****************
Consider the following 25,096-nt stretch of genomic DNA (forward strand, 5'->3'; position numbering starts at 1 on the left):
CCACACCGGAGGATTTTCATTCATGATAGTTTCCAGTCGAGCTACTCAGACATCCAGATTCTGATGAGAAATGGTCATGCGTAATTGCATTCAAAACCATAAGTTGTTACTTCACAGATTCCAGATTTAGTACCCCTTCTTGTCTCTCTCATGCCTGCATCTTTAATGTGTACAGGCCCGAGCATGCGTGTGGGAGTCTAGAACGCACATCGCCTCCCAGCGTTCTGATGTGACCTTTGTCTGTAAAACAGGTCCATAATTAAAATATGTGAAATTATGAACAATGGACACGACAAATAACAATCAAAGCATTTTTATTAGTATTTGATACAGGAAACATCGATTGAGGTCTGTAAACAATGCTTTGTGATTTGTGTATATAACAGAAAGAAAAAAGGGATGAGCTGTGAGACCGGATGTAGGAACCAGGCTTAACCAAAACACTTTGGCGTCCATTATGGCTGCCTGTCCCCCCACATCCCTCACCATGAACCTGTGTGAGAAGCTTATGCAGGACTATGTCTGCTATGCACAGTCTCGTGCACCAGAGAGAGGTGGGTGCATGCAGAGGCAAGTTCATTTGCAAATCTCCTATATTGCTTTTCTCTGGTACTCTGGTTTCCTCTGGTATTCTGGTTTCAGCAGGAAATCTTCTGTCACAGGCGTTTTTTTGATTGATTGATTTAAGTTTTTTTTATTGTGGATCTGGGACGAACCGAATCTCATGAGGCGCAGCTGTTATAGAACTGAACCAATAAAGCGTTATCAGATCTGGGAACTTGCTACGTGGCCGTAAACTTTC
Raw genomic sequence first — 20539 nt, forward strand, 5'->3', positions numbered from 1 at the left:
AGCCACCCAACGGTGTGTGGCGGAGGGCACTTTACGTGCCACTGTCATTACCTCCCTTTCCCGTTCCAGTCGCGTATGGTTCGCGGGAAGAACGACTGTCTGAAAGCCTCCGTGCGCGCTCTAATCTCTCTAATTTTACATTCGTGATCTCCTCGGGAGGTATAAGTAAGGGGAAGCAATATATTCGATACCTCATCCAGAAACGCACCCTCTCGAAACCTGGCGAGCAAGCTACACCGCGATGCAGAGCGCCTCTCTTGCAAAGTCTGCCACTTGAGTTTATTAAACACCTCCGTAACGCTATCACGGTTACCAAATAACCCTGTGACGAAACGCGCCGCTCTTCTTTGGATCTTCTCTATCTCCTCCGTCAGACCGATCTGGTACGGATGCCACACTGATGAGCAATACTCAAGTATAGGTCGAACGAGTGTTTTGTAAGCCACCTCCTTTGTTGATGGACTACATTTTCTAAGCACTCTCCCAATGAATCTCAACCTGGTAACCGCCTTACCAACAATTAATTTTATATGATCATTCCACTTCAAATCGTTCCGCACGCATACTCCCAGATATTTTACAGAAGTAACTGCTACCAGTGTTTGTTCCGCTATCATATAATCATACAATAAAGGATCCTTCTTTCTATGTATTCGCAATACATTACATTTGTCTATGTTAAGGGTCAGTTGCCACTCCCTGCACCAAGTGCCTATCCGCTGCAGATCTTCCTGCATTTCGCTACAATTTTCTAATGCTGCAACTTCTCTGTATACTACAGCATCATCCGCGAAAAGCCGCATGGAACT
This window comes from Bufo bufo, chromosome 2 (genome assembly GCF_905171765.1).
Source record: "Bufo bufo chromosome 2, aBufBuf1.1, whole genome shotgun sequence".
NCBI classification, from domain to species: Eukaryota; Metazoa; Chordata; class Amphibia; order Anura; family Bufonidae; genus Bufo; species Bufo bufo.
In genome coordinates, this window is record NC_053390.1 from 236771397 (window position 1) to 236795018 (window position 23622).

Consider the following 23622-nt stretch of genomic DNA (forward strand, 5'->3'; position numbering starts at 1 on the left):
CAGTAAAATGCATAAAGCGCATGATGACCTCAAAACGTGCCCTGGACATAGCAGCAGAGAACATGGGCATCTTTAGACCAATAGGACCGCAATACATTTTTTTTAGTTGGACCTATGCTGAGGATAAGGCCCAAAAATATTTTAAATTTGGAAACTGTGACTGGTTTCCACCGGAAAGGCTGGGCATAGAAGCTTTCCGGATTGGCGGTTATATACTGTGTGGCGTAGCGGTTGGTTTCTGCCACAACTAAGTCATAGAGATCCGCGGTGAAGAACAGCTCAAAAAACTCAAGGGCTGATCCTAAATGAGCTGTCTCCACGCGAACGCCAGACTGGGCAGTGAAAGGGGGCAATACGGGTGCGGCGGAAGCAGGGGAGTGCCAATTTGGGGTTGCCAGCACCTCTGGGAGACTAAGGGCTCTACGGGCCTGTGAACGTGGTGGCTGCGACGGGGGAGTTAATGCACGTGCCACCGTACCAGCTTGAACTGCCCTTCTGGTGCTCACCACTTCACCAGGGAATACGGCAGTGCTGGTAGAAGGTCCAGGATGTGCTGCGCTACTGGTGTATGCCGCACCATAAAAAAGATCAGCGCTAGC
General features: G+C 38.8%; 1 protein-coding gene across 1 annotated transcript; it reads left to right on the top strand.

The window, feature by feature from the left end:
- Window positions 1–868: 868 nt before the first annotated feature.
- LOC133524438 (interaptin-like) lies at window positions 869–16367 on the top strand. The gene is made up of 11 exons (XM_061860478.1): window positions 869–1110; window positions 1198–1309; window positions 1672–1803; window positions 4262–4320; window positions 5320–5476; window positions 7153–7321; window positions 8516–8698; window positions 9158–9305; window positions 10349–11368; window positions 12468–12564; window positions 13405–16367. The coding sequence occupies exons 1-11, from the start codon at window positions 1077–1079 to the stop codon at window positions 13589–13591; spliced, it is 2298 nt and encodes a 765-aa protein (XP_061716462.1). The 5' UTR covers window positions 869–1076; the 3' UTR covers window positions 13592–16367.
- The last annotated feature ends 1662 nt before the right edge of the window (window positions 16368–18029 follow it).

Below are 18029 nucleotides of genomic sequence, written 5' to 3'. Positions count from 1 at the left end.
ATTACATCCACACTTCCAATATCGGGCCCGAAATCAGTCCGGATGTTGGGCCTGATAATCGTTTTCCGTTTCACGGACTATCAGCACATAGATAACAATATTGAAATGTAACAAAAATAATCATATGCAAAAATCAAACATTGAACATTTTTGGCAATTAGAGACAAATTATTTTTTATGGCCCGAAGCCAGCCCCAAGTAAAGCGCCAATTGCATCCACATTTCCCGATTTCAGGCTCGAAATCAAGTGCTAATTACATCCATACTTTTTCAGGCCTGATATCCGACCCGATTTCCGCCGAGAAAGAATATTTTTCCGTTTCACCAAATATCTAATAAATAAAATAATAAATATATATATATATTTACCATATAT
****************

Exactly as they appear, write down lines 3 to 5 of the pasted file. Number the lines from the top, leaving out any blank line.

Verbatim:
Raw genomic sequence first — 20539 nt, forward strand, 5'->3', positions numbered from 1 at the left:
AGCCACCCAACGGTGTGTGGCGGAGGGCACTTTACGTGCCACTGTCATTACCTCCCTTTCCCGTTCCAGTCGCGTATGGTTCGCGGGAAGAACGACTGTCTGAAAGCCTCCGTGCGCGCTCTAATCTCTCTAATTTTACATTCGTGATCTCCTCGGGAGGTATAAGTAAGGGGAAGCAATATATTCGATACCTCATCCAGAAACGCACCCTCTCGAAACCTGGCGAGCAAGCTACACCGCGATGCAGAGCGCCTCTCTTGCAAAGTCTGCCACTTGAGTTTATTAAACACCTCCGTAACGCTATCACGGTTACCAAATAACCCTGTGACGAAACGCGCCGCTCTTCTTTGGATCTTCTCTATCTCCTCCGTCAGACCGATCTGGTACGGATGCCACACTGATGAGCAATACTCAAGTATAGGTCGAACGAGTGTTTTGTAAGCCACCTCCTTTGTTGATGGACTACATTTTCTAAGCACTCTCCCAATGAATCTCAACCTGGTAACCGCCTTACCAACAATTAATTTTATATGATCATTCCACTTCAAATCGTTCCGCACGCATACTCCCAGATATTTTACAGAAGTAACTGCTACCAGTGTTTGTTCCGCTATCATATAATCATACAATAAAGGATCCTTCTTTCTATGTATTCGCAATACATTACATTTGTCTATGTTAAGGGTCAGTTGCCACTCCCTGCACCAAGTGCCTATCCGCTGCAGATCTTCCTGCATTTCGCTACAATTTTCTAATGCTGCAACTTCTCTGTATACTACAGCATCATCCGCGAAAAGCCGCATGGAACT
This window comes from Bufo bufo, chromosome 2 (genome assembly GCF_905171765.1).